Thursday, January 27, 2011
I think I found the blog Life Without Baby sometime last summer. As always, I love finding new blogs & websites aimed at women like me, who are trying to carve out a meaningful life after loss & infertility... and I quickly became a fan of Lisa Manterfield's keen and witty observations about childless living.
So I was happy to read this fall that she had written a book. It was the very first book that I downloaded to my brand-new Kobo e-reader (which I promptly lost -- & blogged about here!) & also ordered the book just as soon as it became available on Amazon.
"I'm Taking My Eggs and Going Home" is a welcome addition to the small but growing niche of infertility books written by & about women who wanted and planned to become mothers someday, but wound up taking a ride on the ALI merry-go-round -- & getting off without having grabbed the brass ring of motherhood.
Needless to say, I was predisposed to like this book from the start -- and it did not disappoint -- starting with the unforgettable, sassy title & whimsical cover photo. : )
As you might expect, even though I estimate she's a decade younger than me, I recognized a lot of myself in Lisa's story (although there were significant differences too). For example, Lisa describes how her mother used to use a needle swinging from a thread over a woman's bare palm to determine how many children she'd have, and how many of each gender. I had this done many times in my younger days & the result was always the same: two boys and a girl. Consistent, yes; correct, no. ; ) Reading about Jose's Latino family & their exuberant weddings reminded my of my own Italian husband (the spoiled firstborn male cousin on both sides of his family, & the only boy for several years) and in-laws.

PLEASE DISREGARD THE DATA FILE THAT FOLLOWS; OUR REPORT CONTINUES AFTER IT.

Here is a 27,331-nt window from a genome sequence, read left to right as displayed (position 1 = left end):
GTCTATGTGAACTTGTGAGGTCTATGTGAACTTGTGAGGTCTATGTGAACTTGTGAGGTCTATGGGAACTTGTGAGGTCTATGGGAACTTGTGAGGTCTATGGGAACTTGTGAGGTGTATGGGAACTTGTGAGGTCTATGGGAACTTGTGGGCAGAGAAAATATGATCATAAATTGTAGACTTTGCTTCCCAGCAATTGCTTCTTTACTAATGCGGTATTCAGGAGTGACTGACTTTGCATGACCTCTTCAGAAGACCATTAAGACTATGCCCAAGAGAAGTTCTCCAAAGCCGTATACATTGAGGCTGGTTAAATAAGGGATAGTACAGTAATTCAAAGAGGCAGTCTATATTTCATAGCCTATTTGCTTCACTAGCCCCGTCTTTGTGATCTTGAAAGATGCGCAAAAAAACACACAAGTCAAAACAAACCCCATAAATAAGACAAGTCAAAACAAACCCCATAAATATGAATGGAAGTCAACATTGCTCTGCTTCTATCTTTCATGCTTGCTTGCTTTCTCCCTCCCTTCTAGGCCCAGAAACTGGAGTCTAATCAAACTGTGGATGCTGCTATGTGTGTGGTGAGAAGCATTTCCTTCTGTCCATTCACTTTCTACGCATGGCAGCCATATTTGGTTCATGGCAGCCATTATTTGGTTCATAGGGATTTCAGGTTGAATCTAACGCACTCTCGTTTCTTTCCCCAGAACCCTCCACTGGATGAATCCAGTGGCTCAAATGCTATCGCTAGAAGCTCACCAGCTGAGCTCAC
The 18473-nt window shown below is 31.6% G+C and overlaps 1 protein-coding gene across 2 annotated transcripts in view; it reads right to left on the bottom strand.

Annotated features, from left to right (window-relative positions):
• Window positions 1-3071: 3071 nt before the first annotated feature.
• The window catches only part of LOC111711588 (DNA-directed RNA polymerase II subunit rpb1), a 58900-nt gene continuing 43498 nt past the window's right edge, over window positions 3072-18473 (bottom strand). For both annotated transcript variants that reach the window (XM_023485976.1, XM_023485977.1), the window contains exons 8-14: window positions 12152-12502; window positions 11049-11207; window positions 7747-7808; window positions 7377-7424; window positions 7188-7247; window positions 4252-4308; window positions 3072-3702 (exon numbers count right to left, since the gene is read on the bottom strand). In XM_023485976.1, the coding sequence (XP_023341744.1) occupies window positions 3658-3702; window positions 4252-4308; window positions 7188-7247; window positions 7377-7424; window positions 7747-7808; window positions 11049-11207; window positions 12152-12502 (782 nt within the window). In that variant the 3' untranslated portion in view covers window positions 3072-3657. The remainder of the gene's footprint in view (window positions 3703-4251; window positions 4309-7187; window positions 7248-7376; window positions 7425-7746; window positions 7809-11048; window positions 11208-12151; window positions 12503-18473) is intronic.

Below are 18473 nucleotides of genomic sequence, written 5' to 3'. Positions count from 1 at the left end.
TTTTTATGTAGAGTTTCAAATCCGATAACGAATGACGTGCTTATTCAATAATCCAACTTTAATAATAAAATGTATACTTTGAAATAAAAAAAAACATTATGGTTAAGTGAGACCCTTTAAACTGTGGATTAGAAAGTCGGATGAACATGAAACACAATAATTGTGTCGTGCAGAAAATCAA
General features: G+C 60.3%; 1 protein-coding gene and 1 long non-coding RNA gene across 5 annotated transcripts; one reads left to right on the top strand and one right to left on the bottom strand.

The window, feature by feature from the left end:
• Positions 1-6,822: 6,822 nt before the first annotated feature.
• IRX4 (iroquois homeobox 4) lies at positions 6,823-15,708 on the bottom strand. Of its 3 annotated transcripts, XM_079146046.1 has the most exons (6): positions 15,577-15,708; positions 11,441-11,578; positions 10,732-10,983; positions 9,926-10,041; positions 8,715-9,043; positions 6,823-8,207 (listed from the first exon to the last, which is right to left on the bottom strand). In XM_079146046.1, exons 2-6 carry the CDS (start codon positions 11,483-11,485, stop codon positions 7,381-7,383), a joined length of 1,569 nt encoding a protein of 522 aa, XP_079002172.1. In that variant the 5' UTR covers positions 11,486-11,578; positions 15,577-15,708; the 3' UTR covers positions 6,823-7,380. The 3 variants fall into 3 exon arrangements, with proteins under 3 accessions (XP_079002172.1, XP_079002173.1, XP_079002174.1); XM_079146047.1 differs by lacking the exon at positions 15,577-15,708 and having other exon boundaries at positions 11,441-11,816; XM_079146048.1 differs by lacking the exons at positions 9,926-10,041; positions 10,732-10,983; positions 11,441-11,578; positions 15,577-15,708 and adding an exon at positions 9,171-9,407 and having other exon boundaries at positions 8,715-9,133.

Born & raised in England, Lisa grew up assuming she would be a mother one day (so did I, although I was born & raised in Canada). Like me, however, she also grew up assuming that she would get an education, establish a career, experience something of life, and find Mr. Right before settling down & having a child.
After spending her 20s with a couple of Mr. Wrongs, moving to California, hitting her 30s and realizing her biological clock is ticking, Lisa's Mr. Right finally shows up. Jose had a vasectomy after producing two children (now adults) during his first marriage (a not uncommon scenario among many involuntarily childless women I've encountered over the years), but undergoes a successful reversal. Thus begins Lisa & Jose's journey to possible parenthood, which follows a path familiar to those of us who have struggled with infertility -- that is, it takes us to some pretty strange places where, gradually, we find ourselves doing things we never, ever thought we would do.